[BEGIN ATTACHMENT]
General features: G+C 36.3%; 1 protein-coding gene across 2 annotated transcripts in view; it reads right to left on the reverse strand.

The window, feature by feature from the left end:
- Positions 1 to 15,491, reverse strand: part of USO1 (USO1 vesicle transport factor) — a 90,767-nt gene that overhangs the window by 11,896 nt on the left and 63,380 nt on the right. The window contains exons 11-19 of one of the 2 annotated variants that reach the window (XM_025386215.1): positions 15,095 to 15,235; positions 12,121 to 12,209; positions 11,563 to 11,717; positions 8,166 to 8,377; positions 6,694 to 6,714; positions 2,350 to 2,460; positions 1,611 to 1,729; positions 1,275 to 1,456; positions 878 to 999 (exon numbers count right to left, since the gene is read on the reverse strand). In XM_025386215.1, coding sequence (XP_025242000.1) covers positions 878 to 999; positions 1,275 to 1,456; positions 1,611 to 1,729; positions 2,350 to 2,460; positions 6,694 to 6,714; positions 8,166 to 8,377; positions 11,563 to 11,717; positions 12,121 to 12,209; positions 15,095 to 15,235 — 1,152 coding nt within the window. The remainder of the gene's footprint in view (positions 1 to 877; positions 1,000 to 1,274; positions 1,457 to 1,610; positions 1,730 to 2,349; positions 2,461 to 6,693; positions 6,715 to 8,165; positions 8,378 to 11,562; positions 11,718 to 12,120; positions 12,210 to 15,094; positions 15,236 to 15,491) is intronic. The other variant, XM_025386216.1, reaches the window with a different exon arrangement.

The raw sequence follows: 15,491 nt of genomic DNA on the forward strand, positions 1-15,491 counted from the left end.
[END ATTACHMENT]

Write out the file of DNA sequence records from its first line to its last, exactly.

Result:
General features: G+C 36.3%; 1 protein-coding gene across 2 annotated transcripts in view; it reads right to left on the reverse strand.

The window, feature by feature from the left end:
- Positions 1 to 15,491, reverse strand: part of USO1 (USO1 vesicle transport factor) — a 90,767-nt gene that overhangs the window by 11,896 nt on the left and 63,380 nt on the right. The window contains exons 11-19 of one of the 2 annotated variants that reach the window (XM_025386215.1): positions 15,095 to 15,235; positions 12,121 to 12,209; positions 11,563 to 11,717; positions 8,166 to 8,377; positions 6,694 to 6,714; positions 2,350 to 2,460; positions 1,611 to 1,729; positions 1,275 to 1,456; positions 878 to 999 (exon numbers count right to left, since the gene is read on the reverse strand). In XM_025386215.1, coding sequence (XP_025242000.1) covers positions 878 to 999; positions 1,275 to 1,456; positions 1,611 to 1,729; positions 2,350 to 2,460; positions 6,694 to 6,714; positions 8,166 to 8,377; positions 11,563 to 11,717; positions 12,121 to 12,209; positions 15,095 to 15,235 — 1,152 coding nt within the window. The remainder of the gene's footprint in view (positions 1 to 877; positions 1,000 to 1,274; positions 1,457 to 1,610; positions 1,730 to 2,349; positions 2,461 to 6,693; positions 6,715 to 8,165; positions 8,378 to 11,562; positions 11,718 to 12,120; positions 12,210 to 15,094; positions 15,236 to 15,491) is intronic. The other variant, XM_025386216.1, reaches the window with a different exon arrangement.

The raw sequence follows: 15,491 nt of genomic DNA on the forward strand, positions 1-15,491 counted from the left end.